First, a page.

House and Senate antitrust subcommittees have both said that they will hold hearings on the proposed merger, though neither panel has set a date.

A Comcast spokeswoman said that the company is planning to file a statement with the FCC in late March, and expects congressional hearings to come after that. 

“That’s going to be a time for [lawmakers] to plant their flag, say this is where is stand, ask those hard questions, raise issues that we might not have seen in news articles,” said Martyn Griffen, a government affairs associate at the consumer advocacy group Public Knowledge.

“You have constituents who are writing in saying ‘I am a customer of this company and I am concerned,’” Griffen added. “To have a lawmaker talk to [regulators] one on one in a public forum saying: ‘My constituent says X and they have these concerns,’ that puts those concerns front and center.”

Combined, the two cable companies would have a total of 30 million subscribers, serve about 30 percent of the U.S. market and be in 19 of the 20 largest markets.

Comcast and Time Warner Cable don’t currently compete in the same areas, the companies have been quick to note, and Comcast has offered to drop 3 million of its customers to stay under 30 percent of the U.S. market. Regulators at the FCC have previously set that limit for cable TV companies, though courts have since thrown out those rules.

The combined company’s size may prompt lawmakers to turn the hearings into a fight over net neutrality, the idea that Internet providers should be even-handed in their treatment of traffic.

“Time Warner Comcast is so huge that it clearly could affect the profitability and ability of major content providers, particularly those that use a lot of bandwidth like a Netflix, like a YouTube,” said Matthew Cantor, an antitrust lawyer at Constantine Cannon.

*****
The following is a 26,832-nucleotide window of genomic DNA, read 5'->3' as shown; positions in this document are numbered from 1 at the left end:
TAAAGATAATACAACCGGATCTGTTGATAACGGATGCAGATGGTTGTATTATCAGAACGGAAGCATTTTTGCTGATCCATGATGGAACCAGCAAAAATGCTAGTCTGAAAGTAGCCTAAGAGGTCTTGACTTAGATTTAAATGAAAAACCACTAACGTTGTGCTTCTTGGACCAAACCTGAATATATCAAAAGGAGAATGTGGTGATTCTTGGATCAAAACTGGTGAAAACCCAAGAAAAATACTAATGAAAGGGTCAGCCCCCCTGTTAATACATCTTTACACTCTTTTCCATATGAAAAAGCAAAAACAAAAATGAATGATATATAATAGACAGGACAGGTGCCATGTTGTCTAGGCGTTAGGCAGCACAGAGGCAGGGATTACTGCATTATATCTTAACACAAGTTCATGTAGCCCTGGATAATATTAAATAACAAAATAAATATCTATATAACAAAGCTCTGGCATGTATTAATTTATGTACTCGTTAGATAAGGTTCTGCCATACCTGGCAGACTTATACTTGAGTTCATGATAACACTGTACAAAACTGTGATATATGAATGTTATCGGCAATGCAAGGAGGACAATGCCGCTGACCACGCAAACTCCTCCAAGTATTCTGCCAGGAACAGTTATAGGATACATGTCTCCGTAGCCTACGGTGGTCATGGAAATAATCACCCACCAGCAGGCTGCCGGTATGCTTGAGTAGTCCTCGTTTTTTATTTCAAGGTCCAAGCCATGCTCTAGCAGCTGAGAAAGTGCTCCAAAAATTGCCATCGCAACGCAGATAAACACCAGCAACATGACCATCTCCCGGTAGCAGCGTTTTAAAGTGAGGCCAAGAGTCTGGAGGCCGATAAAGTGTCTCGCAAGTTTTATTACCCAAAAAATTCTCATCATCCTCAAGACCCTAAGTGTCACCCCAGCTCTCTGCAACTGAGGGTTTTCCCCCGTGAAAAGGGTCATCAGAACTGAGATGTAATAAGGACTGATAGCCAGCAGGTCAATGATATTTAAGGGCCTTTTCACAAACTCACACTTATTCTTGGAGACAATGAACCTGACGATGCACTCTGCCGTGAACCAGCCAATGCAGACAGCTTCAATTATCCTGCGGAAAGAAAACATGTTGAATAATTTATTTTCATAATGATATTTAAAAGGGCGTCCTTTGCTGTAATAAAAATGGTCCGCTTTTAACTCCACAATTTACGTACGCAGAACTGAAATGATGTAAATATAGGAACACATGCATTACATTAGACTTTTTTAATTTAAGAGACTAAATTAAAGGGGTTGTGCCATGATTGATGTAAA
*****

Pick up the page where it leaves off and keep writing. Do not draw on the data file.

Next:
“If there’s anything the legislature is going to focus on, it’s that.”

Szoka, at TechFreedom, said a larger cable company might actually be able to lower peoples’ bills, since it will have more leverage with content producers.

Instead of fighting the deal, Szoka that lawmakers’ time might be better spent on updating the law underpinning the FCC or investing in infrastructure to make it easier for broadband companies to expand their service.

“These are all things that Congress could be spending its time on that would be very constructive instead of wringing their hands about a merger that is going to go through anyway.”

Sena Fitzmaurice, the Comcast spokeswoman, said that the company’s compliance with terms of its 2011 merger with NBC should reassure most lawmakers about the Time Warner Cable deal. 

“There sort of is the cast of usual suspects who are always opposed to us in transactions and we’re very proud of how we’ve lived up to the conditions in the NBC Universal transaction,” she said.

“The FCC and the DOJ took a very careful look at that transaction and imposed those conditions and we’ve been living up to them.”